It’s time to stop apologising for the Coalition – and use it instead

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We need a leader without the stench of coalition baggage

This is a phrase I hear a lot in the party. I see it under every Facebook post about the next leadership election. But by trying to scrub ourselves of the Coalition are we missing a powerful argument, one that rings especially true in those 80 conservative-facing second places?

When we were almost wiped out in 2015, most voters that switched from us to the Tories did so because they liked the coalition years – a period of relative stability following a deep financial crisis – and they credited the Tories with delivering this.

(Disclaimer: I have a lot of problems with the coalition. We, as a party, should look at that period with, well, frankly, with anger. We should have done more to push our values, we should have helped more people and we should have distanced ourselves early-on from the Tories. But it’s now inextricably part of our history, something we cannot erase.)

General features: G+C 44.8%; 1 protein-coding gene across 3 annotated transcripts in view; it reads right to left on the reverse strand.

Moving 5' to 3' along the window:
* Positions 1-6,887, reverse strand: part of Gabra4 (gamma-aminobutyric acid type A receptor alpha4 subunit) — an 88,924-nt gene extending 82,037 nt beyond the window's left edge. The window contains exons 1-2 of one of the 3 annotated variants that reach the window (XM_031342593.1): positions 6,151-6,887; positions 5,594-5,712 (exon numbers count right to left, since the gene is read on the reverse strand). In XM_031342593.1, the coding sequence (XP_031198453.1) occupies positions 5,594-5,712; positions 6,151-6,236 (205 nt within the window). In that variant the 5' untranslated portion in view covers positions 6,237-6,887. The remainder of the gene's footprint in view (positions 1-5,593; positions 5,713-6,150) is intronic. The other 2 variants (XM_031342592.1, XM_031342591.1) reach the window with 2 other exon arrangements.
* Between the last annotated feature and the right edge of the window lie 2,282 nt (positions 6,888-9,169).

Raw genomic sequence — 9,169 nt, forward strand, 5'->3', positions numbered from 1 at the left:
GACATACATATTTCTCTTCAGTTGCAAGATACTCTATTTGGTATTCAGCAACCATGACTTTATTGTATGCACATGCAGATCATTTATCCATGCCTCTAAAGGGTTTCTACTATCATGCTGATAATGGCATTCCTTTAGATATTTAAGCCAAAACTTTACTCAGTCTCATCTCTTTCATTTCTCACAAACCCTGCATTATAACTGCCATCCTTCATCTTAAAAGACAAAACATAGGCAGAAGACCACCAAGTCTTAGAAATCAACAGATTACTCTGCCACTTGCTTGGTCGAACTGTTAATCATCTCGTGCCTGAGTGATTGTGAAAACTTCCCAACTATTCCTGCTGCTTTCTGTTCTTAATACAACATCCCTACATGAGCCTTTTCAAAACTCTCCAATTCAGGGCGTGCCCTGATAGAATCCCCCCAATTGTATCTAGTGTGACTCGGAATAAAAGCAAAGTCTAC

Imagine you’re one of those voters, watching the Tories take this majority and using it to plunge the country in to crisis. Their throwaway promise to hold a referendum on EU membership hung over the economy like a cloud. Their leadership during the referendum contributed to the loss. Then their extreme red lines and snap election seized up government like a rusted watch.

But the Tories, despite all the suffering inflicted during the coalition, showed themselves to be at least a stabilising force in those years. What went wrong?

It was clear to us during the coalition that, for all we couldn’t hold back (and all we didn’t hold back), we were a moderating force – but we were terrible at communicating this to the voters. We knew that, unleashed, Cameron would govern like a true Tory – just as he promised.